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It is almost the beginning of a new year and I have decided to finish off this year with a quick blog post. Also, friends were shaming me that I have been slacking off on this blog lately. Therefore, let’s get started right away. We’ll keep things simple and look at a few cool plots from the `ggforce` package. Of course, we have already glimpsed at this package in the previous installment of this ggplot2-tips series.

## Mark Point Plots

Let us first take a look at the `penguins` data set from the `palmerpenguins` package. Same as last time, this will be the dummy data set we use for plots but of course any other data set would be fine too.

 ```1 2 3 4 5 6 7 8 9 ``` ```library(dplyr) library(ggplot2) theme_set(theme_light()) dat <- palmerpenguins::penguins %>% filter(!is.na(sex)) p <- dat %>% ggplot(aes(bill_length_mm, flipper_length_mm, col = species)) + geom_point() p ``` Visually, we can see that the points are strongly grouped by species which makes sense as these kind of measurements often define a species. With help from `ggforce` we can visually emphasize this grouping by drawing rectangles or ellipses around the groups.

 ```1 2 3 4 5 6 7 8 ``` ```library(ggforce) rect_plot <- p + geom_mark_rect(size = 1) ellipse_plot <- p + geom_mark_ellipse(aes(fill = species), alpha = 0.25) library(patchwork) # see last ggplot2-tips post rect_plot / ellipse_plot ``` There is also a `geom_mark_hull()` function that requires the `concaveman` package to be installed. Using this function, we can draw a hull around the points.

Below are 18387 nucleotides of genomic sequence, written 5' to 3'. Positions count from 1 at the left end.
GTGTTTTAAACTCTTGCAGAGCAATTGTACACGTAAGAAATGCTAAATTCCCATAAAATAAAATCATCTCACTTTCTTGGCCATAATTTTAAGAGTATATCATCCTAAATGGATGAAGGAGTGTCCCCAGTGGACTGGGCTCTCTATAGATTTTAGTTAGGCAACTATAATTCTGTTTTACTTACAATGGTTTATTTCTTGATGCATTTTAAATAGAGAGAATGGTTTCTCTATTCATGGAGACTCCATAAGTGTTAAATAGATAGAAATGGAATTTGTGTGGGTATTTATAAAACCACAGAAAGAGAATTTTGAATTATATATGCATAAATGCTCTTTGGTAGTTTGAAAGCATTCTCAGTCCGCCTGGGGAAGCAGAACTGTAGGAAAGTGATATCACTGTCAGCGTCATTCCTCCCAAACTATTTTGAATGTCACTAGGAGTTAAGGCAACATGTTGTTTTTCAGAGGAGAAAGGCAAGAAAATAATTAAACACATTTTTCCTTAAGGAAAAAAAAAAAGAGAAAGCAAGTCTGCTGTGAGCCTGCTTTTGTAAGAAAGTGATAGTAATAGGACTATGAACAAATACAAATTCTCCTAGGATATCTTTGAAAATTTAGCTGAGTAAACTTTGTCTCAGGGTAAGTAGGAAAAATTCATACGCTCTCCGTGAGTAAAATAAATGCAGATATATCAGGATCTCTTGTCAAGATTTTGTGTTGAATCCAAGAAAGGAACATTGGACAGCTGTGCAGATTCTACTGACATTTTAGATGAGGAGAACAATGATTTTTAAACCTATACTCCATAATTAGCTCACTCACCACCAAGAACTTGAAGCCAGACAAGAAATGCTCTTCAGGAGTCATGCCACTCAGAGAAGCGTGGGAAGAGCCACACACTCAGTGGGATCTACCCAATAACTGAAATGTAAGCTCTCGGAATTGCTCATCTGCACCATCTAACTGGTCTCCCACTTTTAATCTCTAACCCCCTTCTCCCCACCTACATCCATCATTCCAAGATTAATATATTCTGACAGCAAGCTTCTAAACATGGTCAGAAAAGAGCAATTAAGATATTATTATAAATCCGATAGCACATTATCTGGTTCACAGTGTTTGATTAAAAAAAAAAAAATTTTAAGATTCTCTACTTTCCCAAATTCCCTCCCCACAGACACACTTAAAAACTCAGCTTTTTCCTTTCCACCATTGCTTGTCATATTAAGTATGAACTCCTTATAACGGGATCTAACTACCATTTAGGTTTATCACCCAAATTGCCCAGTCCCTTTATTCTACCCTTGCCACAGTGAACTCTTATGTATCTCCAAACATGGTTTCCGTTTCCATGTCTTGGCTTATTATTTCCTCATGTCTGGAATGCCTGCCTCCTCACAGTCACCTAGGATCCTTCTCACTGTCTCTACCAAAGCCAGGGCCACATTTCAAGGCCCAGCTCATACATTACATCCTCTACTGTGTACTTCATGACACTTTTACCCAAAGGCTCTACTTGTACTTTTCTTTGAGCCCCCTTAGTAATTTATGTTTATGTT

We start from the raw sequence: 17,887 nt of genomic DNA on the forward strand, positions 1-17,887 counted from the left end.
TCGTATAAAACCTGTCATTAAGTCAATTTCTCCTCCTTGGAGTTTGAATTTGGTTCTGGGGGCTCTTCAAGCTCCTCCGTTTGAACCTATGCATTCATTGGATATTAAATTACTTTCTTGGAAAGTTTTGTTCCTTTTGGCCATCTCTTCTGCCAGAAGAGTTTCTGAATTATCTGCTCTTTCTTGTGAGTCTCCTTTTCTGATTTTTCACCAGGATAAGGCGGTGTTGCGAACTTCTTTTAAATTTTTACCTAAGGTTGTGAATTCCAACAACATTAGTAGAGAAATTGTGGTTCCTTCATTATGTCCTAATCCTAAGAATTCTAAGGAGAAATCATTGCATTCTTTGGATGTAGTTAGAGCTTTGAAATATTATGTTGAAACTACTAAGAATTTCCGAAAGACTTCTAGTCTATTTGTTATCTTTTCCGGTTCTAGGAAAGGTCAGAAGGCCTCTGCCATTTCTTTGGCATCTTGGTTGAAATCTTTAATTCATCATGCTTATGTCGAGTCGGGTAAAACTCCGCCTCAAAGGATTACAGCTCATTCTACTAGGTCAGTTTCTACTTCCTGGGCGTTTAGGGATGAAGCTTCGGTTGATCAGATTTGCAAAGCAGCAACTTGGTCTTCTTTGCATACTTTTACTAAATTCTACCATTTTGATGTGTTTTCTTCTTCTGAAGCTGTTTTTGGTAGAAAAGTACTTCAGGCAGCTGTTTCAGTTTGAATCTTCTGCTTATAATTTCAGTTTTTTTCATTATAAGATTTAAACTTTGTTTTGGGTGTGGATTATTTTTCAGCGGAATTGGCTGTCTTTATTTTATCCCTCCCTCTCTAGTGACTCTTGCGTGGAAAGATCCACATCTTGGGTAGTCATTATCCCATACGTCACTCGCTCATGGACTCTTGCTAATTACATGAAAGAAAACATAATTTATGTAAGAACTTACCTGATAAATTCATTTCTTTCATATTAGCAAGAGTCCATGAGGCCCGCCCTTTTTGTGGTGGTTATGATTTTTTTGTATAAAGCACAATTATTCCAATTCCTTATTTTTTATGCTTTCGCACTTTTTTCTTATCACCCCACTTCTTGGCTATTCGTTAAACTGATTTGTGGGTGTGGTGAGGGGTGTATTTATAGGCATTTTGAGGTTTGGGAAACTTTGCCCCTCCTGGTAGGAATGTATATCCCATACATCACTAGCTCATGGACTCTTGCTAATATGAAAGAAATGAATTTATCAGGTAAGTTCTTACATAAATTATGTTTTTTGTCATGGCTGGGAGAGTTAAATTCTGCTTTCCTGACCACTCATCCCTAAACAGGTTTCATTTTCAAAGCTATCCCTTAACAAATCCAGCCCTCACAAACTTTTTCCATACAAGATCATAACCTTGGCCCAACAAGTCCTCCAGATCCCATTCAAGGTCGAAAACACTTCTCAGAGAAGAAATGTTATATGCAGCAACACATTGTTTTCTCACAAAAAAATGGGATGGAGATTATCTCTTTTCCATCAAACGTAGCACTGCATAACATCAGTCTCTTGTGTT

```1 2 ``` ```p + geom_mark_hull(size = 1, concavity = 3) ``` Beware though that this hull is “redrawn at draw time”, so your hull may look different when you zoom into the plot. Also, let me point out that `geom_mark_hull()` has an argument `concavity` that allows you to make the hull “more wiggly”.

## Alluvial Plots

With `ggforce` you can easily draw so-called alluvial plots. Originally, these are used to visualize a “stream over time” as for instance shown on Wikipedia. But the same visualization can be used to visualize “composition of groups” like so. From this plot, it is clear that unsurprisingly most of high weight penguins are male. What is maybe more surprising is that all Chinstrap penguins live on Dream. Obviously, the first layer in this alluvial plot is sort of redundant as the color already codes the sex but for accessibility it is often encouraged to use some form of double encoding (e.g. different shape AND color for groups). Thus, I find it practical and somewhat convenient to add this first layer.

Creating this plot requires a couple of steps but `ggforce` has useful functions that make our life easier. More precisely we will need to

• count occurences in each subgroup and convert this in a suitable format for later plotting. `gather_set_data()` will help us doing that.
• draw lines between subgroups with `geom_parallel_sets()`